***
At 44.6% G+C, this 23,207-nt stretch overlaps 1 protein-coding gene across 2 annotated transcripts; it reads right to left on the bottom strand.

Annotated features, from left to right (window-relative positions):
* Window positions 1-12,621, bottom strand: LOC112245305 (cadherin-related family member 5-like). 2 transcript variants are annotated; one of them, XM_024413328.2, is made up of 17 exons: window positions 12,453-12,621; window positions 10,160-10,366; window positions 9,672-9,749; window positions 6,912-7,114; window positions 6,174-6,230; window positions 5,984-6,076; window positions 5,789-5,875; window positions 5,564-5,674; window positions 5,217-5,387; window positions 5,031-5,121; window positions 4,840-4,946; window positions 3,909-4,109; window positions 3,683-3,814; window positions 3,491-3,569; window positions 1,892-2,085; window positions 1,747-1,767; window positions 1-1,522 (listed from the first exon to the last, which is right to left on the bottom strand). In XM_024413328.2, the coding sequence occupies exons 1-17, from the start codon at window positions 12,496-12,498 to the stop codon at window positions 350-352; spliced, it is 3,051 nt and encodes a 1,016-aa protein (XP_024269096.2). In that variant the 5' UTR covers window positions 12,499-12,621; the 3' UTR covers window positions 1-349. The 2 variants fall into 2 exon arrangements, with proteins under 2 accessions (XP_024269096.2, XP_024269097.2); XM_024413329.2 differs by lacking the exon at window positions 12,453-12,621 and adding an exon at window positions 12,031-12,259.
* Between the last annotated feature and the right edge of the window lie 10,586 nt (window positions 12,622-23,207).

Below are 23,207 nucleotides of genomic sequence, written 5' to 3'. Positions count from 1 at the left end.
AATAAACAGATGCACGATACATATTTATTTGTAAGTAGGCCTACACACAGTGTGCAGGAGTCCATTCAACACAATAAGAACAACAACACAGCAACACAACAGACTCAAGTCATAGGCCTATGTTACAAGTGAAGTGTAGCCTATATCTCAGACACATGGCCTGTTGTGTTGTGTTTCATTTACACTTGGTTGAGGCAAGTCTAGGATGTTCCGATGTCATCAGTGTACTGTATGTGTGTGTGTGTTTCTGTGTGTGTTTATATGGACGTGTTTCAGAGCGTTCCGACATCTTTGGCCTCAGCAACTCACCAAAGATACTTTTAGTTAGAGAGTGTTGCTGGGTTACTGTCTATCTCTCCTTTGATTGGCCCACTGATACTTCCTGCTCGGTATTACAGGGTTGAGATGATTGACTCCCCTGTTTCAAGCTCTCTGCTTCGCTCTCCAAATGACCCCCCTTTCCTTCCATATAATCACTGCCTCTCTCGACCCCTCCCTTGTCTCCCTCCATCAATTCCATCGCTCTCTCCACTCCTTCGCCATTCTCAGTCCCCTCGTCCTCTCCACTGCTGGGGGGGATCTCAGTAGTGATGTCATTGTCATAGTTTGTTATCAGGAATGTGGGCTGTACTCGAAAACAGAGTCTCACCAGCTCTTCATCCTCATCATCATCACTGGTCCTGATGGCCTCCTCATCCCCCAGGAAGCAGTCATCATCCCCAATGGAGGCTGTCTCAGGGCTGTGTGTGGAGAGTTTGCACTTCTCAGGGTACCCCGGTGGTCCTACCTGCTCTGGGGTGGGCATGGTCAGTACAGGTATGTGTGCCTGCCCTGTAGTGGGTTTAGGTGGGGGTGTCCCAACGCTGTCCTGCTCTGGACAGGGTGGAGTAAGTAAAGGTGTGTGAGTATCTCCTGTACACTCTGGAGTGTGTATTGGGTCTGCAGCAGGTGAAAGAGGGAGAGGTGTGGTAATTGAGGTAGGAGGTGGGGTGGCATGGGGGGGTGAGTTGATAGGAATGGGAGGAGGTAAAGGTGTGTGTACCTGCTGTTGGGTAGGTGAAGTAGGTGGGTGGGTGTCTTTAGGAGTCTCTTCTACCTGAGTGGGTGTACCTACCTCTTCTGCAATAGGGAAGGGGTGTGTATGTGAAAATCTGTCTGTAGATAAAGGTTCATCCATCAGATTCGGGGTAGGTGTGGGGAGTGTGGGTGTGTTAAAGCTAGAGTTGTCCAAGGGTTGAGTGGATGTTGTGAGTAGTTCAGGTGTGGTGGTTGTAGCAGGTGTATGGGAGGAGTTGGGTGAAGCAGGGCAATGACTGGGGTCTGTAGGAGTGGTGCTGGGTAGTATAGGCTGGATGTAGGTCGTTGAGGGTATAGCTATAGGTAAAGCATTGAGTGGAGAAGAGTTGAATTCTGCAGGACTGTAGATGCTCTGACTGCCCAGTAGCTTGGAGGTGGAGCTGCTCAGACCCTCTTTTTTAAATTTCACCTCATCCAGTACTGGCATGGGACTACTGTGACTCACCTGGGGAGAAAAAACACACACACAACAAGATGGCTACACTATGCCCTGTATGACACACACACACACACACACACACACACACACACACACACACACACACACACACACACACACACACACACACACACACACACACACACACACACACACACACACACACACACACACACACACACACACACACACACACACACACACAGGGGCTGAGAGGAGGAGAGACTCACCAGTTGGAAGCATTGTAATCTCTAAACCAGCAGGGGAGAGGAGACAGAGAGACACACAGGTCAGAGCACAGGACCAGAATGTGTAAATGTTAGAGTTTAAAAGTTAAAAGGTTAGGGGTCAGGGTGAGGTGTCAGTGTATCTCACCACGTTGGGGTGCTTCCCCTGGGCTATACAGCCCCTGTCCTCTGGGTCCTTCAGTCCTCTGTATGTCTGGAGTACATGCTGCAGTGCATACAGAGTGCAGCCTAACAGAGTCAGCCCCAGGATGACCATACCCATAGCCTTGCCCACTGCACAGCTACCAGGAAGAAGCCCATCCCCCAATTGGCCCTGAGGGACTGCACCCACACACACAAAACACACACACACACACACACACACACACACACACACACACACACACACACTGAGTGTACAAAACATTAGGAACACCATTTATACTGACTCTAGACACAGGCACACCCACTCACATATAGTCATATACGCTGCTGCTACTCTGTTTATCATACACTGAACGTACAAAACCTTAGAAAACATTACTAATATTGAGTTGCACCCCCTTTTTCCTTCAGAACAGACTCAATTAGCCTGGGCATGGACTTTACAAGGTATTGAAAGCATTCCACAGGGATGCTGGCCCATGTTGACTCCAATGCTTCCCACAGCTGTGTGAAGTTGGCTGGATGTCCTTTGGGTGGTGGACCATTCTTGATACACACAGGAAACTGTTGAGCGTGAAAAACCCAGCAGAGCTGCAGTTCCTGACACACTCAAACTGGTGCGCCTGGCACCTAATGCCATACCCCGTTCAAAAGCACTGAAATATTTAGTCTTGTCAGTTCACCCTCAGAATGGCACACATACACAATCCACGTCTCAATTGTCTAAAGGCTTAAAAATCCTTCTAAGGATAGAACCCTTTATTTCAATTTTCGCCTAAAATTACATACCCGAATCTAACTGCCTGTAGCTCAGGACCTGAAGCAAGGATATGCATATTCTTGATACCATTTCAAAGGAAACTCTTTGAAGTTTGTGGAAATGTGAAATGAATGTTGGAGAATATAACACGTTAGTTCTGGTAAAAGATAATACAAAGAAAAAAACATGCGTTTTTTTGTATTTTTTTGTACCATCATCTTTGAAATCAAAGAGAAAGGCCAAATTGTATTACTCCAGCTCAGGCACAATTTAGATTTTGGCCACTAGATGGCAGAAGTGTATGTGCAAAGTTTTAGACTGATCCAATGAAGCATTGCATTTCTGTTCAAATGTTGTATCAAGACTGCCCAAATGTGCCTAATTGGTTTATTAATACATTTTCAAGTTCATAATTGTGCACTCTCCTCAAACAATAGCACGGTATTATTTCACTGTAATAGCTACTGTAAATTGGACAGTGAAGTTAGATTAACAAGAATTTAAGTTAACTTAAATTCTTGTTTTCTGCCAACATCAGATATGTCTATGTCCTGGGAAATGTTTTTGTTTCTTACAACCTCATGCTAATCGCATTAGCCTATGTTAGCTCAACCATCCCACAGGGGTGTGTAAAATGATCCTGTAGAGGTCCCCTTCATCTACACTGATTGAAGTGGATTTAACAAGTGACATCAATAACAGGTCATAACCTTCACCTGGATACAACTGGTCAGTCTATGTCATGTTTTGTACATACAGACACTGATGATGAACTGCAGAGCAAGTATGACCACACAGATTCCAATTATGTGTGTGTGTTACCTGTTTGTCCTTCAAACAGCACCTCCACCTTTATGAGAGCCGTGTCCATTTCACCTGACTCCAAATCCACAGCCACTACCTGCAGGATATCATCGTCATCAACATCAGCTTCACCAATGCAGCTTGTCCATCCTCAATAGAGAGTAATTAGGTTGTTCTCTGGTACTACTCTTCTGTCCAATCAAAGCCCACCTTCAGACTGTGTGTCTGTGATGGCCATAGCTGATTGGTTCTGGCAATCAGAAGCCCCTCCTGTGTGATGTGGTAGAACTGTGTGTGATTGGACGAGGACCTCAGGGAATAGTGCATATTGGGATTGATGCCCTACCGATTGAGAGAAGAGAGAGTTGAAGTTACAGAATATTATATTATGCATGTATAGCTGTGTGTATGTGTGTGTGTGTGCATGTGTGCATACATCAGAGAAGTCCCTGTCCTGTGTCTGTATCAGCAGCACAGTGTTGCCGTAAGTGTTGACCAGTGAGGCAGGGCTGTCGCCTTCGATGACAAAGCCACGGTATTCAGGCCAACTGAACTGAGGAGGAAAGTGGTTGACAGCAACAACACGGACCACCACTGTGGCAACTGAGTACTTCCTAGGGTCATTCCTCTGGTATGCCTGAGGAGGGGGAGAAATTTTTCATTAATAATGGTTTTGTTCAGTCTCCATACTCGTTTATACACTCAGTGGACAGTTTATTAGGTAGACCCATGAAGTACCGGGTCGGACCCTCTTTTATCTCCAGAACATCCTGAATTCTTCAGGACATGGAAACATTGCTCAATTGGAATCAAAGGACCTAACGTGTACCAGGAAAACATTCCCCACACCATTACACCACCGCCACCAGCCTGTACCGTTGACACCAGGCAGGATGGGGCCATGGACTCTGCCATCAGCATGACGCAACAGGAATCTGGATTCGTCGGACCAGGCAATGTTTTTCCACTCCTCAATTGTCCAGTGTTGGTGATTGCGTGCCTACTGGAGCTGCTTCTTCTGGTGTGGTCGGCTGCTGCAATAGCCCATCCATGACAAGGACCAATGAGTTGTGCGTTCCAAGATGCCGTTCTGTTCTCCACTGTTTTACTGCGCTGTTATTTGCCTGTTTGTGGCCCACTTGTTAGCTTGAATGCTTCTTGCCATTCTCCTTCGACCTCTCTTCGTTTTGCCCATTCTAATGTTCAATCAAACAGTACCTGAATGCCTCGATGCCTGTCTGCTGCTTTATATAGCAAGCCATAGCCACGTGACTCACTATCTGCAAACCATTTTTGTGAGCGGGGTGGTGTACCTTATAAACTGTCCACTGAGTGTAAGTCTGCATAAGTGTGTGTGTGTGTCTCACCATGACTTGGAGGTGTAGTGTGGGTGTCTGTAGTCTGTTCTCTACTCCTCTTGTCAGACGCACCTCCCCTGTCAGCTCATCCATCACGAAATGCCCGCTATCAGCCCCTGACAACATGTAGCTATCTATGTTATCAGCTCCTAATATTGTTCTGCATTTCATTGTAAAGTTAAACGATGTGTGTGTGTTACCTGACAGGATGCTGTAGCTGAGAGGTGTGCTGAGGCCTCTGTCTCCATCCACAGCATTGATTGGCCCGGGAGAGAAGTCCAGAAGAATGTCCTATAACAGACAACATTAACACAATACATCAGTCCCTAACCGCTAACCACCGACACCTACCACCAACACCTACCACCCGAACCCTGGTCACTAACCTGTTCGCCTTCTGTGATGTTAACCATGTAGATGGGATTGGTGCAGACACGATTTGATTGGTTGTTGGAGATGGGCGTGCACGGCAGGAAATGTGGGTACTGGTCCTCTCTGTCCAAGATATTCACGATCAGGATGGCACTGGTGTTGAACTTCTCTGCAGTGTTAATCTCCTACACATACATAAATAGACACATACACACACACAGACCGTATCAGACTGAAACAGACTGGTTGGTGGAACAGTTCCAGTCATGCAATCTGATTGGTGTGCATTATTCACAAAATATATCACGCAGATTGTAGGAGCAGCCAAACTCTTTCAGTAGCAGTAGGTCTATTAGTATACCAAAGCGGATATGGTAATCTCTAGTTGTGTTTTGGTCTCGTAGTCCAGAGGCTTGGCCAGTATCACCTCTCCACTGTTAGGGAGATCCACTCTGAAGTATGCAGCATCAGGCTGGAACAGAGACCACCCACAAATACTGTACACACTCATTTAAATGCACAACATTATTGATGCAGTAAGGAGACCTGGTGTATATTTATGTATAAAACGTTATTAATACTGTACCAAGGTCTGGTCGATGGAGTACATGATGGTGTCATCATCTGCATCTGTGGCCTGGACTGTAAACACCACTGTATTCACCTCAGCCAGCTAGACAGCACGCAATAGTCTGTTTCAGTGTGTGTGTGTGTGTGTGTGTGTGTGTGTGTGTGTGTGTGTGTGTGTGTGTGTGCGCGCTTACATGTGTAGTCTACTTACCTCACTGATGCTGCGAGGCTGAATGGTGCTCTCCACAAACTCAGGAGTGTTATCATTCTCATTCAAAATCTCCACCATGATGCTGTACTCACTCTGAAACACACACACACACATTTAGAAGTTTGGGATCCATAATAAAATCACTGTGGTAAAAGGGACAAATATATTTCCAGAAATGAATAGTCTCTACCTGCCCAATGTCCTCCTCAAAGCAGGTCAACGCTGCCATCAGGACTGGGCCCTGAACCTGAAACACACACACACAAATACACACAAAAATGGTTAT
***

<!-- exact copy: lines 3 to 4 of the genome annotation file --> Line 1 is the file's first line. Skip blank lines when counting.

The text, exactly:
* Window positions 1-12,621, bottom strand: LOC112245305 (cadherin-related family member 5-like). 2 transcript variants are annotated; one of them, XM_024413328.2, is made up of 17 exons: window positions 12,453-12,621; window positions 10,160-10,366; window positions 9,672-9,749; window positions 6,912-7,114; window positions 6,174-6,230; window positions 5,984-6,076; window positions 5,789-5,875; window positions 5,564-5,674; window positions 5,217-5,387; window positions 5,031-5,121; window positions 4,840-4,946; window positions 3,909-4,109; window positions 3,683-3,814; window positions 3,491-3,569; window positions 1,892-2,085; window positions 1,747-1,767; window positions 1-1,522 (listed from the first exon to the last, which is right to left on the bottom strand). In XM_024413328.2, the coding sequence occupies exons 1-17, from the start codon at window positions 12,496-12,498 to the stop codon at window positions 350-352; spliced, it is 3,051 nt and encodes a 1,016-aa protein (XP_024269096.2). In that variant the 5' UTR covers window positions 12,499-12,621; the 3' UTR covers window positions 1-349. The 2 variants fall into 2 exon arrangements, with proteins under 2 accessions (XP_024269096.2, XP_024269097.2); XM_024413329.2 differs by lacking the exon at window positions 12,453-12,621 and adding an exon at window positions 12,031-12,259.
* Between the last annotated feature and the right edge of the window lie 10,586 nt (window positions 12,622-23,207).